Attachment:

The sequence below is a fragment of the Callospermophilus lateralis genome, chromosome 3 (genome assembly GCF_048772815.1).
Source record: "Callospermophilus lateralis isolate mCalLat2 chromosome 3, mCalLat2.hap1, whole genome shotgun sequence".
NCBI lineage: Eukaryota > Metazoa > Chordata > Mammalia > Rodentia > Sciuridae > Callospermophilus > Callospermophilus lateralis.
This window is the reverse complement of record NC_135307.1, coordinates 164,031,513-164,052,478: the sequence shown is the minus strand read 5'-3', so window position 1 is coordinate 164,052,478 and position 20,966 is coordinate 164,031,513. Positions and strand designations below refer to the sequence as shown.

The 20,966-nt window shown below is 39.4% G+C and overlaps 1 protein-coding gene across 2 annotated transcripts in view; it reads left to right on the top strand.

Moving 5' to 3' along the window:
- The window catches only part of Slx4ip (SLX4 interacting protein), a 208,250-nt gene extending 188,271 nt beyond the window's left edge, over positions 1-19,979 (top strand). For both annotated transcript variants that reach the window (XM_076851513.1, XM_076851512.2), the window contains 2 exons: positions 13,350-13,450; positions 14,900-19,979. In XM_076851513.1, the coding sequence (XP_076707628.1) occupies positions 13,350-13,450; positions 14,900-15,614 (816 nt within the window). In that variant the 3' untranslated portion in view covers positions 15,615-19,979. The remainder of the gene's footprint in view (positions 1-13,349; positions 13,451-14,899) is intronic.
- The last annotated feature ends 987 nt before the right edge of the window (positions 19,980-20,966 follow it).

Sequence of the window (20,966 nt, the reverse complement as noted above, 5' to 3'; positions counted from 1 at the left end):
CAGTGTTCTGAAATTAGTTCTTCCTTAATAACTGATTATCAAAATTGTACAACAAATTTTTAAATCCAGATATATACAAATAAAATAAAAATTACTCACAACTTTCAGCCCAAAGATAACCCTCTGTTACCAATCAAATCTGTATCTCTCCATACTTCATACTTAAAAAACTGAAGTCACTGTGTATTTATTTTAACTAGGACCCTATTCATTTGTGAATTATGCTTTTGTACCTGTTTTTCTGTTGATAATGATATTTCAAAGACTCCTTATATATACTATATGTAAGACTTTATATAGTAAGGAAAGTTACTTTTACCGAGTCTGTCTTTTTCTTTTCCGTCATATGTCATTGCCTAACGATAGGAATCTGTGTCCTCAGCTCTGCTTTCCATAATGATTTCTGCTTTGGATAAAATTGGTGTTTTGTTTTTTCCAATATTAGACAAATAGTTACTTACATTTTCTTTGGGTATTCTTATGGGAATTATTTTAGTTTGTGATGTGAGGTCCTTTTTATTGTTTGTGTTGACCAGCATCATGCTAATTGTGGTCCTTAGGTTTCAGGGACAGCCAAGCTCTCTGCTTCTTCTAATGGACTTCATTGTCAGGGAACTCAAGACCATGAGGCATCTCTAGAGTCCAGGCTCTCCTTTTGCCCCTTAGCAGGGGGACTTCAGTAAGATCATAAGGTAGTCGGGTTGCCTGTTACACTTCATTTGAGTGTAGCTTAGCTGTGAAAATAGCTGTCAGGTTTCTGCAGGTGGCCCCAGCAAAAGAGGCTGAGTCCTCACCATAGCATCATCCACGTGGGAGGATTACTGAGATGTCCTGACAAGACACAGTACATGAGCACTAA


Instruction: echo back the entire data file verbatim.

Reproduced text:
The sequence below is a fragment of the Callospermophilus lateralis genome, chromosome 3 (genome assembly GCF_048772815.1).
Source record: "Callospermophilus lateralis isolate mCalLat2 chromosome 3, mCalLat2.hap1, whole genome shotgun sequence".
NCBI lineage: Eukaryota > Metazoa > Chordata > Mammalia > Rodentia > Sciuridae > Callospermophilus > Callospermophilus lateralis.
This window is the reverse complement of record NC_135307.1, coordinates 164,031,513-164,052,478: the sequence shown is the minus strand read 5'-3', so window position 1 is coordinate 164,052,478 and position 20,966 is coordinate 164,031,513. Positions and strand designations below refer to the sequence as shown.

The 20,966-nt window shown below is 39.4% G+C and overlaps 1 protein-coding gene across 2 annotated transcripts in view; it reads left to right on the top strand.

Moving 5' to 3' along the window:
- The window catches only part of Slx4ip (SLX4 interacting protein), a 208,250-nt gene extending 188,271 nt beyond the window's left edge, over positions 1-19,979 (top strand). For both annotated transcript variants that reach the window (XM_076851513.1, XM_076851512.2), the window contains 2 exons: positions 13,350-13,450; positions 14,900-19,979. In XM_076851513.1, the coding sequence (XP_076707628.1) occupies positions 13,350-13,450; positions 14,900-15,614 (816 nt within the window). In that variant the 3' untranslated portion in view covers positions 15,615-19,979. The remainder of the gene's footprint in view (positions 1-13,349; positions 13,451-14,899) is intronic.
- The last annotated feature ends 987 nt before the right edge of the window (positions 19,980-20,966 follow it).

Sequence of the window (20,966 nt, the reverse complement as noted above, 5' to 3'; positions counted from 1 at the left end):
CAGTGTTCTGAAATTAGTTCTTCCTTAATAACTGATTATCAAAATTGTACAACAAATTTTTAAATCCAGATATATACAAATAAAATAAAAATTACTCACAACTTTCAGCCCAAAGATAACCCTCTGTTACCAATCAAATCTGTATCTCTCCATACTTCATACTTAAAAAACTGAAGTCACTGTGTATTTATTTTAACTAGGACCCTATTCATTTGTGAATTATGCTTTTGTACCTGTTTTTCTGTTGATAATGATATTTCAAAGACTCCTTATATATACTATATGTAAGACTTTATATAGTAAGGAAAGTTACTTTTACCGAGTCTGTCTTTTTCTTTTCCGTCATATGTCATTGCCTAACGATAGGAATCTGTGTCCTCAGCTCTGCTTTCCATAATGATTTCTGCTTTGGATAAAATTGGTGTTTTGTTTTTTCCAATATTAGACAAATAGTTACTTACATTTTCTTTGGGTATTCTTATGGGAATTATTTTAGTTTGTGATGTGAGGTCCTTTTTATTGTTTGTGTTGACCAGCATCATGCTAATTGTGGTCCTTAGGTTTCAGGGACAGCCAAGCTCTCTGCTTCTTCTAATGGACTTCATTGTCAGGGAACTCAAGACCATGAGGCATCTCTAGAGTCCAGGCTCTCCTTTTGCCCCTTAGCAGGGGGACTTCAGTAAGATCATAAGGTAGTCGGGTTGCCTGTTACACTTCATTTGAGTGTAGCTTAGCTGTGAAAATAGCTGTCAGGTTTCTGCAGGTGGCCCCAGCAAAAGAGGCTGAGTCCTCACCATAGCATCATCCACGTGGGAGGATTACTGAGATGTCCTGACAAGACACAGTACATGAGCACTAA